If you’re eating properly during your ride, you shouldn’t walk in the door feeling ravenous. Make sure you’re fueling and hydrating as you pedal—you probably won’t be able to eat as much as you’re burning, but you should be able to stave off an end-of-ride bonk. The same goes for drinking: We often mistake thirst for hunger, and dehydration is hard to recover from quickly—chugging right after your ride isn’t the same as drinking regularly while you’re spinning. If you end most rides feeling moody (or ‘hangry’) and completely drained, you might need to eat more while exercising.

Start with Protein
Your window for recovery is actually wider than you might think, says Guest—unless you have another workout later in the day. In that case, starting the recovery-meal process as soon as you walk in the door is the key to being ready for your next adventure. But whether you’re recovering for tonight’s workout or tomorrow’s ride, aim for around 20 grams of protein to help your muscles recover. That doesn’t necessarily mean reaching for the protein powder (though that certainly is an option). Think whole-food protein sources like chicken, eggs, or lentils if you have time for a sit-down meal.

RELATED: How to Ride Hard and Recover Harder

Add In Carbs
You need to restrock those depleted glycogen stores, so adding some healthy carbohydrate sources like whole grains, rice, fruit, and plenty of veggies to your recovery meal is a great idea. But don’t take this as an excuse to binge on cupcakes and pastries. (Though if you want to make the occasional café stop for really good pie, pro road cyclist Janel Holcombe approves!)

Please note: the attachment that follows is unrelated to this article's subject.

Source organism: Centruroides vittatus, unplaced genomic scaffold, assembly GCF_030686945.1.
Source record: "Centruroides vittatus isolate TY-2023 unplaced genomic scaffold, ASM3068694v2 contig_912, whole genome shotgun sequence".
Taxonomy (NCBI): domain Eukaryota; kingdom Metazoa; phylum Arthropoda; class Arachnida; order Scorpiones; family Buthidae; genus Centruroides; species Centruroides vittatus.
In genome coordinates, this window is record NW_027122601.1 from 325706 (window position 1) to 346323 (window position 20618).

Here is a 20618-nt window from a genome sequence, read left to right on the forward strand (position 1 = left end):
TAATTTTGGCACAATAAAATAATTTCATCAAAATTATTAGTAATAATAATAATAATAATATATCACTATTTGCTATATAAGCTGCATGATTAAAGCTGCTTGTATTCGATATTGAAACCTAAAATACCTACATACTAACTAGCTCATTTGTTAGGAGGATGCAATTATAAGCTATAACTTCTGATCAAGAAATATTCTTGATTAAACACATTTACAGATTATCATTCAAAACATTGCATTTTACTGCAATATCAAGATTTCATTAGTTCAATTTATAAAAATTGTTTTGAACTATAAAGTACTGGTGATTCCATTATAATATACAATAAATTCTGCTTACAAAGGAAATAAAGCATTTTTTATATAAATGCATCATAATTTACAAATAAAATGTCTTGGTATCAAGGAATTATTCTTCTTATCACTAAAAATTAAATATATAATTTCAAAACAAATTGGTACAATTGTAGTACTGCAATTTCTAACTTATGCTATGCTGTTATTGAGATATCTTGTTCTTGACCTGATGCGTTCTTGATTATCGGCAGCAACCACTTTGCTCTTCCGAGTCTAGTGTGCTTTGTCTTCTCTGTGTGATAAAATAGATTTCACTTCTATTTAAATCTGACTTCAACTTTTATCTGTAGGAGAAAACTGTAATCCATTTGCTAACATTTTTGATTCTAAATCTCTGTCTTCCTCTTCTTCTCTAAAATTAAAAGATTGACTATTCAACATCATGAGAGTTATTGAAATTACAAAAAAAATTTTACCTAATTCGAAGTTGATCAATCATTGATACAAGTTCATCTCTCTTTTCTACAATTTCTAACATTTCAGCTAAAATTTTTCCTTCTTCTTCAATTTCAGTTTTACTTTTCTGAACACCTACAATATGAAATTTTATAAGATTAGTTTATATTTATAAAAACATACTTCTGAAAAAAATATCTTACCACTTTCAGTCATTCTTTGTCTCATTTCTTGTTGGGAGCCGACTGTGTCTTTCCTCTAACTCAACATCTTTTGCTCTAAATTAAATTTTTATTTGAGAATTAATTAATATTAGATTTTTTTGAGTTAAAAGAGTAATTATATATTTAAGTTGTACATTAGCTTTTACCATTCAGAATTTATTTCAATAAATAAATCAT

Don’t Forget to Rehydrate…
For a few hours after your ride, make sure you’re sipping water, especially if you felt like you didn’t drink enough during your ride. Again, you don’t need to chug a gallon right when you finish riding, but a steady stream of water will rehydrate your system and keep it from drying up, or backing up.

… But Beer Doesn’t Count
The idea of post-ride beer sounds super tempting, especially after a long, hot ride, and good news: A recovery beer won’t ruin your hydration. But make no mistake, booze also won’t hydrate you. So limit your booze consumption post-ride, and make sure to chase anything along the hops spectrum with a swig of water.

A refrigerator. via Bicycling

Carbs! Carbs! Carbs!- Diabetic? No Really – I Need Carbs!

Over the last year I’ve tried to and somewhat successfully kicked my carbs intake down to a bare minimum to survive the onslaught brought on by carbs on my body in the form of quick spikes and drop off in my blood sugar.

Balancing Food
Balancing Food

As a diabetic this is something we have to try to avoid as much as we can, the least amount of carbs we take in the smaller the blood sugar level spike and the happier we are.

Over the past year I’ve used cycling as a means to control my blood sugar, forcing my body to burn it up and make energy to propel yourself. And with the use of cycling I’ve managed to get off meds but enough of that part.

Well here comes the hard part, as science showed us through the ages, if you want to be an athlete then you’ll need energy. In order to produce energy what does the body need? Yup! That’s right carbs and lots of carbs. So now it’s now a rock and a hard place being put in this spot, on one hand is diabetics can’t have carbs although we cyclist need lots of carbs to make energy. So what do we do in such a situation?

Fortunately for us homo sapiens the body is an amazing machine, we can abuse if and with the right care for a while it can bounce right back. In this situation, while on the bike riding consumption of such carbs can be turned right back around and dumped out as energy thus while we are riding we can take on a certain amount of carbs to get the energy then dump the rest.

So, “carb the f@&k up!”  and Ride On. Just keep your balance.

Carb the fuck up
Carb the Fuck Up